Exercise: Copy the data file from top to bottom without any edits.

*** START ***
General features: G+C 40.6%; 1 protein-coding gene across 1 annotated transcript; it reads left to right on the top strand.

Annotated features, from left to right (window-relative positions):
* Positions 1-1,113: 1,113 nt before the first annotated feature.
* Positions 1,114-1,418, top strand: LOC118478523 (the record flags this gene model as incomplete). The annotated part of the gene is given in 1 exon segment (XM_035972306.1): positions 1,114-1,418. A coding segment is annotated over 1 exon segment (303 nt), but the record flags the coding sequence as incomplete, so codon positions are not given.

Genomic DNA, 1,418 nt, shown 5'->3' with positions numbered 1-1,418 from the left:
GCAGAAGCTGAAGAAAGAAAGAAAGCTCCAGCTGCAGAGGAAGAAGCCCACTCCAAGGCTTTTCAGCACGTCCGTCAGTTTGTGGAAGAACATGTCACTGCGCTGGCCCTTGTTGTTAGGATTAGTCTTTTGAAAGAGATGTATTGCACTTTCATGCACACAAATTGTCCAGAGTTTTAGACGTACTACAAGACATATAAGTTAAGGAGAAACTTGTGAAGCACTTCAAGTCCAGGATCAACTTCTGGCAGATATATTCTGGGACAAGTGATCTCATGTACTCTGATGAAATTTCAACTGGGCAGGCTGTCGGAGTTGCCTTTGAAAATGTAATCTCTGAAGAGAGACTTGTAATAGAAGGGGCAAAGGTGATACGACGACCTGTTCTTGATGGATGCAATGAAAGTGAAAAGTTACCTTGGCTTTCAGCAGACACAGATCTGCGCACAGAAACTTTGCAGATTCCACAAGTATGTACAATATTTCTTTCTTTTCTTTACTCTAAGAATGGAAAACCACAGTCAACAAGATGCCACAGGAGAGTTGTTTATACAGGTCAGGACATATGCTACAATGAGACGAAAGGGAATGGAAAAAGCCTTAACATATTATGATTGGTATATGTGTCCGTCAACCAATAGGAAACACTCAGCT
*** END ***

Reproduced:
General features: G+C 40.6%; 1 protein-coding gene across 1 annotated transcript; it reads left to right on the top strand.

Annotated features, from left to right (window-relative positions):
* Positions 1-1,113: 1,113 nt before the first annotated feature.
* Positions 1,114-1,418, top strand: LOC118478523 (the record flags this gene model as incomplete). The annotated part of the gene is given in 1 exon segment (XM_035972306.1): positions 1,114-1,418. A coding segment is annotated over 1 exon segment (303 nt), but the record flags the coding sequence as incomplete, so codon positions are not given.

Genomic DNA, 1,418 nt, shown 5'->3' with positions numbered 1-1,418 from the left:
GCAGAAGCTGAAGAAAGAAAGAAAGCTCCAGCTGCAGAGGAAGAAGCCCACTCCAAGGCTTTTCAGCACGTCCGTCAGTTTGTGGAAGAACATGTCACTGCGCTGGCCCTTGTTGTTAGGATTAGTCTTTTGAAAGAGATGTATTGCACTTTCATGCACACAAATTGTCCAGAGTTTTAGACGTACTACAAGACATATAAGTTAAGGAGAAACTTGTGAAGCACTTCAAGTCCAGGATCAACTTCTGGCAGATATATTCTGGGACAAGTGATCTCATGTACTCTGATGAAATTTCAACTGGGCAGGCTGTCGGAGTTGCCTTTGAAAATGTAATCTCTGAAGAGAGACTTGTAATAGAAGGGGCAAAGGTGATACGACGACCTGTTCTTGATGGATGCAATGAAAGTGAAAAGTTACCTTGGCTTTCAGCAGACACAGATCTGCGCACAGAAACTTTGCAGATTCCACAAGTATGTACAATATTTCTTTCTTTTCTTTACTCTAAGAATGGAAAACCACAGTCAACAAGATGCCACAGGAGAGTTGTTTATACAGGTCAGGACATATGCTACAATGAGACGAAAGGGAATGGAAAAAGCCTTAACATATTATGATTGGTATATGTGTCCGTCAACCAATAGGAAACACTCAGCT